It all sounded all so innovative on paper, but there were hidden agendas, he really wanted people to do all the work and at the same time looking to save money and not spending the government’s money.

He intended to finance all of this with dormant bank accounts and money that had been left by those who may have died or just totally forgotten about it.

Whatever it was, as long as it didn’t cost the Tories a penny.

This was clearly a political and financial move on the hand crafted Tory chessboard, the austerity and cuts to public services was always on the minds of the Tories and to mask the problem like the Venetian elite attending a high society ball all wearing masks to hide their antics.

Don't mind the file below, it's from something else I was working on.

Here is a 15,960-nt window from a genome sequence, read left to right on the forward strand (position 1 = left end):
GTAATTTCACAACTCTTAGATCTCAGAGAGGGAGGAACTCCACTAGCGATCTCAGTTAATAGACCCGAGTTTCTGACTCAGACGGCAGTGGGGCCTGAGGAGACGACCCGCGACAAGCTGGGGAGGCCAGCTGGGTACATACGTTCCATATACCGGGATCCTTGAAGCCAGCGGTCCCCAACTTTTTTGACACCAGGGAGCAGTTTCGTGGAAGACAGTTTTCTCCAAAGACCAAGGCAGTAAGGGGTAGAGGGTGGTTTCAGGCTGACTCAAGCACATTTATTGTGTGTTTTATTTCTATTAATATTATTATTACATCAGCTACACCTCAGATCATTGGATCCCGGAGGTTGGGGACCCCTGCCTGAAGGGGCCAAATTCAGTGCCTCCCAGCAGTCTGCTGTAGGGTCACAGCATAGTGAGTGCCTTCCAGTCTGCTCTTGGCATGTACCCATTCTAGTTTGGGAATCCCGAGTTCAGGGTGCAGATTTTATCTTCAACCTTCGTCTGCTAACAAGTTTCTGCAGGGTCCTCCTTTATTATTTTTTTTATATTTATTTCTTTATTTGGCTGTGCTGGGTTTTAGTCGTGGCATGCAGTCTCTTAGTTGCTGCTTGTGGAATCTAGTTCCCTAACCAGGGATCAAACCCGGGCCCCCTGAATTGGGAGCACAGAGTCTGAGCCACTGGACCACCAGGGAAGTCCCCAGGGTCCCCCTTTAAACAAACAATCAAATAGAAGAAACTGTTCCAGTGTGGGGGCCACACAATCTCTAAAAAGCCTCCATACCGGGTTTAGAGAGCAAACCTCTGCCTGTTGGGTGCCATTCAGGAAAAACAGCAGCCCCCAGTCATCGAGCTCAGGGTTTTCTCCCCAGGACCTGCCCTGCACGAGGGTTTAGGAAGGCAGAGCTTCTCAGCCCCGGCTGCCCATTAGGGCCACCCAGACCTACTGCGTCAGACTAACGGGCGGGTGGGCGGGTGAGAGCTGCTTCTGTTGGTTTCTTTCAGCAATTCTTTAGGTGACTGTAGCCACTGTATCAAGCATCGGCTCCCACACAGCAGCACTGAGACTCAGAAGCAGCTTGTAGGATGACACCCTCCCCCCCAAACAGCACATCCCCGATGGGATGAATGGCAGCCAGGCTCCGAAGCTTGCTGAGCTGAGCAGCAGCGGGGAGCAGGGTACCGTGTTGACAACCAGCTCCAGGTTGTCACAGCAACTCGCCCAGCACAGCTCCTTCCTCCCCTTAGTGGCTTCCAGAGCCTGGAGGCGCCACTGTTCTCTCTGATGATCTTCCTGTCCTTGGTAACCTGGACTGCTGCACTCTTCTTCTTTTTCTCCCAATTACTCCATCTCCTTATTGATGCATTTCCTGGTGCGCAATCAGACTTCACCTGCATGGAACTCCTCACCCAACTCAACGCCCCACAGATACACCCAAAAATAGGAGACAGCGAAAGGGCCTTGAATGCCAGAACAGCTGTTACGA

He clearly wanted to evade the real problems and leave society to clean up the mess that was made in the eighties by Thatcher. We must accept that the horrendous tearing up of the social fabric by Thatcher and the Tories would take more than a generation or two to repair.

He spoke about voluntarism, philanthropy and social action; charming coming from a Tory in an economically hard hit socialist city such as Liverpool.

What has the legacy of the ‘Big Society left us with and what can the people of Liverpool take from this speech and the subsequent years of Tory rule?

Foodbanks have increased and so has homelessness, in the UK year on year homelessness has risen dramatically, in England 2010 there were 1768 people sleeping rough and by 2016 the figures reached 4134 (134%) increase. Westminster remains the local authority with the most homeless people at 260.